Increased long-term mortality following new-onset atrial fibrillation in the intensive care unit: A systematic review and meta-analysis.
Garside T., Bedford JP., Vollam S., Gerry S., Rajappan K., Watkinson PJ.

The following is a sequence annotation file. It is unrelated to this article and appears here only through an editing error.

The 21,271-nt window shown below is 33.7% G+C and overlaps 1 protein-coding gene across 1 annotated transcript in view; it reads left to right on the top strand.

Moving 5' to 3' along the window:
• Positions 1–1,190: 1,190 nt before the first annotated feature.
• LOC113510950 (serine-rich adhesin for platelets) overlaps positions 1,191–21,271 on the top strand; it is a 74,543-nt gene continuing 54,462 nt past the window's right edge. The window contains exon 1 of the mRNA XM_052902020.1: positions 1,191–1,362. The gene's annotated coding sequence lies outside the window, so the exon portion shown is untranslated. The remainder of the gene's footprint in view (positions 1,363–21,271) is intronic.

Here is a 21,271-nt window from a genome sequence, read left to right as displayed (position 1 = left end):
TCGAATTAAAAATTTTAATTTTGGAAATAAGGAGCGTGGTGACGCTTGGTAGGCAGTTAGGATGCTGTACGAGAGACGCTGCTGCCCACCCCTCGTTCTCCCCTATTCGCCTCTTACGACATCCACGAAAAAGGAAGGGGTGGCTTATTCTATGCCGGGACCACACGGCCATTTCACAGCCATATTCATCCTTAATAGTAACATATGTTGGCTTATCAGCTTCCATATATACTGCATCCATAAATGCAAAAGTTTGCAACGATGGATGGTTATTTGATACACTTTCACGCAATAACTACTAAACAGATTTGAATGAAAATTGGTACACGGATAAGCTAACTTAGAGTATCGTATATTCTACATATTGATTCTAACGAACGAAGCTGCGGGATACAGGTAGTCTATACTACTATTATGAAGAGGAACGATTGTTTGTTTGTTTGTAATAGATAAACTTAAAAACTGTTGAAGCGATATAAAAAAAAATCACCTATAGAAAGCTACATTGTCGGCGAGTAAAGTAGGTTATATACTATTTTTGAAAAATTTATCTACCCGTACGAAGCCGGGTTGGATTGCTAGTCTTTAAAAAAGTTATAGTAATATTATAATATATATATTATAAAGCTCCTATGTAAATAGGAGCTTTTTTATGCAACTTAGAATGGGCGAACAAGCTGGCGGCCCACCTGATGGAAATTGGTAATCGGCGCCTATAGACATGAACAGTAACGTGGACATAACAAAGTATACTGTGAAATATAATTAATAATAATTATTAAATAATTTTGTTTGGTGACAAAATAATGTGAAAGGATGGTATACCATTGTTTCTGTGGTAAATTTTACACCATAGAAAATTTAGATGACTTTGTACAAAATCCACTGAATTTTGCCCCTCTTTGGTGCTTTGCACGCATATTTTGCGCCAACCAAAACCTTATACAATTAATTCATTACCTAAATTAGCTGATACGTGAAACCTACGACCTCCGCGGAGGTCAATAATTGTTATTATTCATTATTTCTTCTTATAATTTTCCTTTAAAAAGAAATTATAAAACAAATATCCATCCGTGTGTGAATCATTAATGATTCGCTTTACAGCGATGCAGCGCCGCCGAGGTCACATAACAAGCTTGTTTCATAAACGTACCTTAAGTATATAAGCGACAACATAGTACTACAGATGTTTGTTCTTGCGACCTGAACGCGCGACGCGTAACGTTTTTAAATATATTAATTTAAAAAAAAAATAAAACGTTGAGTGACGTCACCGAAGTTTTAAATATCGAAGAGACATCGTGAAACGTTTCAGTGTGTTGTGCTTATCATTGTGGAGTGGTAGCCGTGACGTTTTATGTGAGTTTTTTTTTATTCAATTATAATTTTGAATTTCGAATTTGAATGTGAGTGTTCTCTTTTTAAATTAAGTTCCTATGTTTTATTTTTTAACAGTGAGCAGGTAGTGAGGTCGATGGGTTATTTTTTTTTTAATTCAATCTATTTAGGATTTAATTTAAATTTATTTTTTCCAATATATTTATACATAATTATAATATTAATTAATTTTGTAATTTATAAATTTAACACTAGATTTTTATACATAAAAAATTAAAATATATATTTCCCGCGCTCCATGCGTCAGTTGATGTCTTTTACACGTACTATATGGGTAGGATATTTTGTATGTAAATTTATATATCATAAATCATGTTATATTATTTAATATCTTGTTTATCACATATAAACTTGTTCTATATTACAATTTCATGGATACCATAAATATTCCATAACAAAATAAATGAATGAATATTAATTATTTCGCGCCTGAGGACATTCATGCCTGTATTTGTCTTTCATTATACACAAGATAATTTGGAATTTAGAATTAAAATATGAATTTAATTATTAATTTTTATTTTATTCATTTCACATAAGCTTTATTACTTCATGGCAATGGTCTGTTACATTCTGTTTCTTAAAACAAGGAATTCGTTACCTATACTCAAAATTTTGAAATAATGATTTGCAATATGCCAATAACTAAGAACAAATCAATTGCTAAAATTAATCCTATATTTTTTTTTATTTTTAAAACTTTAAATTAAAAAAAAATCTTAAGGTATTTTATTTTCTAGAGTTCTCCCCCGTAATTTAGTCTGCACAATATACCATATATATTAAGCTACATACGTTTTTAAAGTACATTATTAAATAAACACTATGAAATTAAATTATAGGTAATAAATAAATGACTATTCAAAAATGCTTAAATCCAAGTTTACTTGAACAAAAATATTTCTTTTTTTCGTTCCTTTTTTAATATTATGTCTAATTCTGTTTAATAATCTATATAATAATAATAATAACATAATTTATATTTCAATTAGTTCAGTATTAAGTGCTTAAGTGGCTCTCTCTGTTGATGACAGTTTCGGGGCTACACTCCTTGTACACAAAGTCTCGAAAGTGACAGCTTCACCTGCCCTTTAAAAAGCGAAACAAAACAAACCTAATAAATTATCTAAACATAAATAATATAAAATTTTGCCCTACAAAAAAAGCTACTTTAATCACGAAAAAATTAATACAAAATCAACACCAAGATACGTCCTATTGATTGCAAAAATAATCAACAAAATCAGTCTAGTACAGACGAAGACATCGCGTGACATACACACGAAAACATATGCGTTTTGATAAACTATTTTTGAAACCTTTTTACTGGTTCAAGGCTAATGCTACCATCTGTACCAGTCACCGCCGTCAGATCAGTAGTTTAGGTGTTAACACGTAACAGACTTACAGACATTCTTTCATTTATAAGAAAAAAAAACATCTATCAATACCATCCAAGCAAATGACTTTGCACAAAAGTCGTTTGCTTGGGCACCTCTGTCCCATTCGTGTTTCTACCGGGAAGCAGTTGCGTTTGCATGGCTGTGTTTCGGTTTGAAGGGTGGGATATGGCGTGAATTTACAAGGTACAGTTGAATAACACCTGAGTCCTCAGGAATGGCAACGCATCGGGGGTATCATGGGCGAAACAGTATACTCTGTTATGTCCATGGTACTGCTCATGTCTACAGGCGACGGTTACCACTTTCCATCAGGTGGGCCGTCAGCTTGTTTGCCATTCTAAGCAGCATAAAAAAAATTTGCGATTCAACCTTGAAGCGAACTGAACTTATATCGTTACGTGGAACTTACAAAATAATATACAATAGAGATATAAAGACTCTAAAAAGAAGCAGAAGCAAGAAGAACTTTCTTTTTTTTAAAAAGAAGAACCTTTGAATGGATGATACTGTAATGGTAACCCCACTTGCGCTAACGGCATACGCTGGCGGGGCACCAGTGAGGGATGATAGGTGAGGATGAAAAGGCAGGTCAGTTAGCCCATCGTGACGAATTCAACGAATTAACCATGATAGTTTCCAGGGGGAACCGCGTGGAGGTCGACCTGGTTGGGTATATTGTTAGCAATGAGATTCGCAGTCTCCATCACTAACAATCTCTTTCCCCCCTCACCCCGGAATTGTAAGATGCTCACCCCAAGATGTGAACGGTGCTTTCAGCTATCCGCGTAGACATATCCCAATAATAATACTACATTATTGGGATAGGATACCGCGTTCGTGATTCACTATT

PURPOSE: We performed a systematic review and meta-analysis to investigate the long-term outcomes of patients who develop new-onset atrial fibrillation (NOAF) during an intensive care unit (ICU) admission. METHODS: We searched the MEDLINE and EMBASE databases from 2000 to 2022. We included studies of adults based in general ICUs that evaluated long-term outcomes (at least 30 days after hospital discharge) of NOAF. We excluded studies involving patients with a history of atrial fibrillation (AF). We performed risk of bias assessment of the included studies based on a modified Newcastle Ottawa score (NOS). We extracted summary data for long-term outcomes. Where the outcome was reported in three or more studies we pooled effect sizes. RESULTS: We screened 2206 studies and included 15 studies reporting data from 561,797 patients. Pooled analysis of 4 studies using a random effects model revealed an association between NOAF acquired in an ICU and 90-day mortality (including ICU and hospital mortality) (RR 1.53, 95% CI 1.12-2.08). We also found an association between NOAF and 1-year mortality from 7 studies (RR 1.79, 95% CI 1.65-1.96), which remained when analysing 1-year mortality in hospital survivors (RR 1.72 (95% CI 1.49-1.98). CONCLUSIONS: In patients who develop NOAF in an ICU, both 90-day and 1-year mortality are increased in comparison to those who do not develop NOAF. Current evidence suggests an increased risk of thromboembolic events after hospital discharge in patients who develop NOAF in an ICU.